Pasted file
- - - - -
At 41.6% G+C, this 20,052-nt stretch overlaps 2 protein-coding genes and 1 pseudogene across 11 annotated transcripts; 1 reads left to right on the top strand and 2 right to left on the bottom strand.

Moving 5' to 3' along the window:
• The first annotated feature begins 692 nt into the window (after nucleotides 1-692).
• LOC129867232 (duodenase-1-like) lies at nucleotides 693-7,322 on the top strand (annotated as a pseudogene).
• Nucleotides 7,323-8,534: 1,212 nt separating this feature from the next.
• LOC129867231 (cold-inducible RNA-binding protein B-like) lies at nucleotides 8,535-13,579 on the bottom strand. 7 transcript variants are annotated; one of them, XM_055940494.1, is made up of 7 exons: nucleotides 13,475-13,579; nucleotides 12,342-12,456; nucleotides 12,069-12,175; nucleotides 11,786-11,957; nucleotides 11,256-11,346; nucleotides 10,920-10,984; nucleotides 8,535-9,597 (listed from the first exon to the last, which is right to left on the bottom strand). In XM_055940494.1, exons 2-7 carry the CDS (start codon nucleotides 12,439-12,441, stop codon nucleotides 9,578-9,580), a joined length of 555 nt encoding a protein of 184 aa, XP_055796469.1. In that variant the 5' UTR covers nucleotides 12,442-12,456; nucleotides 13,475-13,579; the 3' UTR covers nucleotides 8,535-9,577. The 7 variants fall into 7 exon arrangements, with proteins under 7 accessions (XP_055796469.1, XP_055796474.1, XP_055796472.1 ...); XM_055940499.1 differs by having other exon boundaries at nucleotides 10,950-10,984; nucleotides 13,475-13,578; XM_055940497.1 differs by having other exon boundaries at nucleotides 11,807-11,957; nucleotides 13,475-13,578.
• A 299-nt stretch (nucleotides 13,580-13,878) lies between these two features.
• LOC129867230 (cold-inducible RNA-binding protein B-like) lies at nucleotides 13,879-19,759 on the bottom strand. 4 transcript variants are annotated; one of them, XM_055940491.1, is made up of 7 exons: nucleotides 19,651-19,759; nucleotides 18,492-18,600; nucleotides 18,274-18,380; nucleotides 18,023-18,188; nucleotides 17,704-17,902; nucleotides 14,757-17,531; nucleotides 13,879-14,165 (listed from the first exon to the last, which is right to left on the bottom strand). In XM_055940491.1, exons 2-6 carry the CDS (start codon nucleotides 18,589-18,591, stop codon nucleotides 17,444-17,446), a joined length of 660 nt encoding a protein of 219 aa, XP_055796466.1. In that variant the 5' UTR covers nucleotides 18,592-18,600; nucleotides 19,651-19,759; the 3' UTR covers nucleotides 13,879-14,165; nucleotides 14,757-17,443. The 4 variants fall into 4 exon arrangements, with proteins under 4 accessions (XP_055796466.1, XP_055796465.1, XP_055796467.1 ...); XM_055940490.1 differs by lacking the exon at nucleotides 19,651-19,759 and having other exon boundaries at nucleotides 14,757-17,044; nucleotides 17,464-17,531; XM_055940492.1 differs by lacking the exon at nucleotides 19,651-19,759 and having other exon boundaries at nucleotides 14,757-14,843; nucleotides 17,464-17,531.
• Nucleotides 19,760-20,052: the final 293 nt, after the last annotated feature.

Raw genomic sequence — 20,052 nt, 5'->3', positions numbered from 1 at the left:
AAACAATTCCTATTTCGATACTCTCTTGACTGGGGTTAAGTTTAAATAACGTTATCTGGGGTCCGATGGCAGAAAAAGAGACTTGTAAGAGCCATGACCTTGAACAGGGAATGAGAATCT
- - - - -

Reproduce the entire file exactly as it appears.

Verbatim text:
At 41.6% G+C, this 20,052-nt stretch overlaps 2 protein-coding genes and 1 pseudogene across 11 annotated transcripts; 1 reads left to right on the top strand and 2 right to left on the bottom strand.

Moving 5' to 3' along the window:
• The first annotated feature begins 692 nt into the window (after nucleotides 1-692).
• LOC129867232 (duodenase-1-like) lies at nucleotides 693-7,322 on the top strand (annotated as a pseudogene).
• Nucleotides 7,323-8,534: 1,212 nt separating this feature from the next.
• LOC129867231 (cold-inducible RNA-binding protein B-like) lies at nucleotides 8,535-13,579 on the bottom strand. 7 transcript variants are annotated; one of them, XM_055940494.1, is made up of 7 exons: nucleotides 13,475-13,579; nucleotides 12,342-12,456; nucleotides 12,069-12,175; nucleotides 11,786-11,957; nucleotides 11,256-11,346; nucleotides 10,920-10,984; nucleotides 8,535-9,597 (listed from the first exon to the last, which is right to left on the bottom strand). In XM_055940494.1, exons 2-7 carry the CDS (start codon nucleotides 12,439-12,441, stop codon nucleotides 9,578-9,580), a joined length of 555 nt encoding a protein of 184 aa, XP_055796469.1. In that variant the 5' UTR covers nucleotides 12,442-12,456; nucleotides 13,475-13,579; the 3' UTR covers nucleotides 8,535-9,577. The 7 variants fall into 7 exon arrangements, with proteins under 7 accessions (XP_055796469.1, XP_055796474.1, XP_055796472.1 ...); XM_055940499.1 differs by having other exon boundaries at nucleotides 10,950-10,984; nucleotides 13,475-13,578; XM_055940497.1 differs by having other exon boundaries at nucleotides 11,807-11,957; nucleotides 13,475-13,578.
• A 299-nt stretch (nucleotides 13,580-13,878) lies between these two features.
• LOC129867230 (cold-inducible RNA-binding protein B-like) lies at nucleotides 13,879-19,759 on the bottom strand. 4 transcript variants are annotated; one of them, XM_055940491.1, is made up of 7 exons: nucleotides 19,651-19,759; nucleotides 18,492-18,600; nucleotides 18,274-18,380; nucleotides 18,023-18,188; nucleotides 17,704-17,902; nucleotides 14,757-17,531; nucleotides 13,879-14,165 (listed from the first exon to the last, which is right to left on the bottom strand). In XM_055940491.1, exons 2-6 carry the CDS (start codon nucleotides 18,589-18,591, stop codon nucleotides 17,444-17,446), a joined length of 660 nt encoding a protein of 219 aa, XP_055796466.1. In that variant the 5' UTR covers nucleotides 18,592-18,600; nucleotides 19,651-19,759; the 3' UTR covers nucleotides 13,879-14,165; nucleotides 14,757-17,443. The 4 variants fall into 4 exon arrangements, with proteins under 4 accessions (XP_055796466.1, XP_055796465.1, XP_055796467.1 ...); XM_055940490.1 differs by lacking the exon at nucleotides 19,651-19,759 and having other exon boundaries at nucleotides 14,757-17,044; nucleotides 17,464-17,531; XM_055940492.1 differs by lacking the exon at nucleotides 19,651-19,759 and having other exon boundaries at nucleotides 14,757-14,843; nucleotides 17,464-17,531.
• Nucleotides 19,760-20,052: the final 293 nt, after the last annotated feature.

Raw genomic sequence — 20,052 nt, 5'->3', positions numbered from 1 at the left:
AAACAATTCCTATTTCGATACTCTCTTGACTGGGGTTAAGTTTAAATAACGTTATCTGGGGTCCGATGGCAGAAAAAGAGACTTGTAAGAGCCATGACCTTGAACAGGGAATGAGAATCT